7 Estate Planning Tips from a MO Attorney

The pandemic has a lot of Americans thinking long-term about their health and the possibility of no longer being with loved ones. As a result, there’s been a renewed interest in wills and estate planning.

If you haven’t set up a will or an estate plan yet, you’re not alone, over 40% of Baby Boomers haven’t addressed this issue either. For some reason, wills and estate planning seem like an expensive and overwhelming task. However, it doesn’t have to be. 

Here are 7 tips to help you properly plan your estate distribution and avoid probate:

1.) List and Distribution of Assets

When thinking about making an estate plan, start by writing down your assets, including real estate, personal property, financial accounts, and investments. Personal property includes motor vehicles, boats, jewelry, and any other property of value. 

Your investments include stocks, bonds, retirement accounts, life insurance policies, and others. Be sure to include account numbers and when you first acquired each of them. The more you prepare ahead of time, the easier it will be to create the necessary documents. It also helps to include all debts and liabilities so these payments can be taken care of after your death.  

BSE has an estate planning worksheet that can be provided for this purpose.

2.) Beneficiaries

Most people use their estate plan to direct who will receive their property when they die. You can use a will or a living trust to name beneficiaries for your property (as well as non-probate transfers, in some situations). Many people choose a will when naming their beneficiaries because of its simplicity. The use of a living trust as an alternative will avoid probate and provide the opportunity for additional levels of planning.

If you don’t use your estate plan to determine who will receive your property after death, assets you own in your name may be distributed through your state’s intestate succession laws.  This result can be surprising to survivors, especially in the case of second marriages.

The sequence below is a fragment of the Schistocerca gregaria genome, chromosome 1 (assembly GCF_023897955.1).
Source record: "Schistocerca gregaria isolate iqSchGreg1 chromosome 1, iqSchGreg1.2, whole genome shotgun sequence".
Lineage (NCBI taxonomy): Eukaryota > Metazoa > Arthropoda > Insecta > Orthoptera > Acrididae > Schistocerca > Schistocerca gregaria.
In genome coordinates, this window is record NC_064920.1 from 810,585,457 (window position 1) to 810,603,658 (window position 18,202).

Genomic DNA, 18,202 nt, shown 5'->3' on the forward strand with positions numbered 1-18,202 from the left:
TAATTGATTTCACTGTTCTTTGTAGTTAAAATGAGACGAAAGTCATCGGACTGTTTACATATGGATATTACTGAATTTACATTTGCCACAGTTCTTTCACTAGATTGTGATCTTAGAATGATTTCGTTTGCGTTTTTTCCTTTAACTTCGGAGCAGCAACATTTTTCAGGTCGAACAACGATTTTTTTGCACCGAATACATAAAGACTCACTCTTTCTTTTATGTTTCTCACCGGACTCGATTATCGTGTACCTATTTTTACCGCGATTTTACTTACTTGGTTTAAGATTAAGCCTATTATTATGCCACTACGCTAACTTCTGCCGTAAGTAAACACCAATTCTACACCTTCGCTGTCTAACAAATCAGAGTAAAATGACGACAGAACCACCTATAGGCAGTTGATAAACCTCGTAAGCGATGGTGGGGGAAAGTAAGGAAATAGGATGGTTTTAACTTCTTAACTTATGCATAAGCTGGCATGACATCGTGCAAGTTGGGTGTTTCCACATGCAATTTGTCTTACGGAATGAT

3.) Powers of Attorney

A power of attorney (POA) is a legal document that allows someone else to act on your behalf when you cannot. They are especially important for older people and others who wish to choose a trusted person to act on their behalf.

Financial power of attorney

A financial power of attorney appoints a person to be your representative regarding your financial affairs during your lifetime (for younger persons, this is generally created such that there is no power given until such time as you are unable to act on your own behalf). You want to choose someone who will act in your best interest. At the time you execute a Durable (Financial) Power of Attorney, you will determine how much control they’ll have over your estate and finances.

Medical power of attorney, including a health care directive

A medical power of attorney is someone designated to make medical decisions for you. This person’s duties come into effect when the individual is incapacitated and unable to make decisions. The health care directive allows a person to provide the world with evidence of your wishes in an extraordinary circumstance.

4.) Wills and Trusts

Wills are a common estate planning tool because they tend to be less expensive, simpler, and more well-known. In a will, you state who you want to inherit your property and may name a guardian to care for your young children should something happen to you and the other parent.

If you don’t make a will before your death, state law will determine who gets your property and a judge will decide who will raise your children without your input (and either or both may not be whom you would have chosen). If you leave anything more than a small amount of property through a will, probate court proceedings will probably be necessary after your death.

If you hold your property in a living trust, your survivors won’t have to go through probate court, a time-consuming and expensive process.

5.) Provide care for your young children – Guardianship

As mentioned above, you can use your estate plan to name a guardian to care for your young children if both you and your children’s other parent aren’t available. You can also name a property manager or conservator to look after your children’s property.

6.) Storing your documents

Itemize all your assets, including numbers and locations. Print a copy of your list and keep it with your will, insurance policies, healthcare directives, and other important documents for quick reference.

7.) Get started

Taking these important steps will leave you better prepared than most Americans. Just over half of those over age 55 have a will or other form of distribution document in place. Even fewer have prepared an advance healthcare directive or arranged for power of attorney.

If you have prepared your will or estate, remember it needs to be reviewed from time to time. A change in marital status, a new baby or children getting older, appointees getting older are just some of the events that would trigger changes to your plan.

Contact Brydon, Swearengen & England for your estate planning needs. Our attorneys will educate you on the process and help you put together a solid plan. 

 

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